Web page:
© AP PhotoTony Blair will give evidence before the Chilcot inquiry again on Friday
Tony Blair misled Parliament by claiming that Britain could legally attack Iraq in the face of United Nations opposition despite being given clear advice to the contrary, new evidence suggests.

In evidence to the Iraq inquiry, Lord Goldsmith, who at the time was the government's top legal adviser, disclosed that he was "uncomfortable" about statements made by the then-prime minister in the run up to the 2003 invasion.

Two months before the war began, in a meeting at No 10, the former attorney general told Mr Blair that war would not be legal without a fresh mandate from the UN.

In a statement to MPs the following day, however, the Labour prime minister said that there were "circumstances" in which an attack could be valid.

The following month, he gave an interview in which he suggested that war would be legal if another nation had made an "unreasonable" veto at the UN on military action.

A witness statement to the Chilcot Inquiry into the war, published today, makes clear that Lord Goldsmith considered that this did not accord with the advice he had given Mr Blair.

Asked whether Mr Blair's words were compatible with the advice he received, the former attorney general wrote simply: "No."

He added: "I was uncomfortable about them (the prime minister's comments) ...My concern was that we should not box ourselves in by the public statements that were made, and create a situation which might then have to be unravelled."

Lord Goldsmith evidence to the inquiry has come under scrutiny after he admitted changing his mind about the legality of military action on the eve of the war.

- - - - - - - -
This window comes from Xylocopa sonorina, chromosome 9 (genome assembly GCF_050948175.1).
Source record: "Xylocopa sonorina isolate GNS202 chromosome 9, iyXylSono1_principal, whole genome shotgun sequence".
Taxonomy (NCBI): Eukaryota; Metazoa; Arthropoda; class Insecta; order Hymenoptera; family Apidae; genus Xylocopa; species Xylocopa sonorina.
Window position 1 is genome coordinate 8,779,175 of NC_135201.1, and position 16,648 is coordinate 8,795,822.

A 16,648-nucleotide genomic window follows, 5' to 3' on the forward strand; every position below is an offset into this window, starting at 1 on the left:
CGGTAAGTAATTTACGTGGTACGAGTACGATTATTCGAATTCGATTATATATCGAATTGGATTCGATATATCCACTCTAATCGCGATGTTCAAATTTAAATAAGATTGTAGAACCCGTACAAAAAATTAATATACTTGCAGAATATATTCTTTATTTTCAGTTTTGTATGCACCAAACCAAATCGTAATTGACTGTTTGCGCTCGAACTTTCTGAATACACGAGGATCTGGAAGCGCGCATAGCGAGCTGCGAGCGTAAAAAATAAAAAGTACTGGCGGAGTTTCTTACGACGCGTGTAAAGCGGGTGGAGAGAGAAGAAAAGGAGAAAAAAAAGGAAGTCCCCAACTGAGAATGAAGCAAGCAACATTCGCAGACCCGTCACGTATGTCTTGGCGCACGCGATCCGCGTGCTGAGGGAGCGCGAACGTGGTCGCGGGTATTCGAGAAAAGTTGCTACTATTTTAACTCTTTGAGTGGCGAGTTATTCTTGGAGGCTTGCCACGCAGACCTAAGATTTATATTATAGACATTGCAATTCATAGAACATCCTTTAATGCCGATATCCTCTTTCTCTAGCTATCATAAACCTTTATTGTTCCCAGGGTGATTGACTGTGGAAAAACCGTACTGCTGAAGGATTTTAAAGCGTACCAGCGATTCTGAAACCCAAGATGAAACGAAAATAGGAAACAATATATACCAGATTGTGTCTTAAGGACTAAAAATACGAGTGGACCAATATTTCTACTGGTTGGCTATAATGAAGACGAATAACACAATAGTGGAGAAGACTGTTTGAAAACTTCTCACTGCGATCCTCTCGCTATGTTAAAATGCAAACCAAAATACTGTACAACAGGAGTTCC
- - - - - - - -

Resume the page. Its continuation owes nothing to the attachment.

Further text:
His views were swayed during meetings he was encouraged to have with American government lawyers and Sir Jeremy Greenstock, Britain's ambassador to the UN.

Giving evidence to the inquiry last year, he denied that he was "leant on" by No 10 to change his legal opinion.

Until two weeks before the invasion, in March 2003, Lord Goldsmith had been of the view that UN resolution 1441, which was passed in November 2002 and declared Iraq in "material breach" of its obligations to disarm, was not sufficient to sanction war by the UK and United States.

In the new evidence to the inquiry, Lord Goldsmith said in his statement that the phrasing of resolution 1441 was "problematic".

He was not actively consulted on the final drafting of the resolution after telling Mr Blair in October that the text as it stood did not authorise the use of force.

The former attorney general said: "I was not being sufficiently involved in the meetings and discussions about the resolution and the policy behind it that were taking place at ministerial level.

"Much of the later difficulties could have been avoided if my view had been sought on the drafts that were developed during the later stages of the negotiations, particularly bearing in mind the fact that I had not been persuaded that the early drafts achieved our objectives."

The Chilcot Inquiry also released a previously secret memo in which Jack Straw, the former foreign secretary, warned Mr Blair of the "high" risks of his visit to US President George Bush's ranch in Crawford, Texas.

In the letter, dated March 25 2002, Mr Straw said: "A legal justification is a necessary but far from sufficient precondition for military action.

"We also have to answer the big question - what will this action achieve? There seems to be a larger hole in this than on anything."

The former foreign secretary said there was no certainty the regime that replaced Saddam would be any better, adding: "Iraq has had no history of democracy so no one has this habit or experience."

Mr Blair will appear before the inquiry for a second time on Friday, when he will be asked to explain gaps in his earlier evidence and discrepancies between his account and official documents and other witnesses' testimony.

A spokesman for Mr Blair said: "Tony Blair will deal with all these issues in his evidence on Friday. The issue of the so called unreasonable veto was not the basis on which Britain took part in the military action. The basis was that given in the Attorney General's advice which he has confirmed in the statement published today. What Peter Goldsmith's statement does is make it categorically clear that there was a proper legal basis for the military action taken."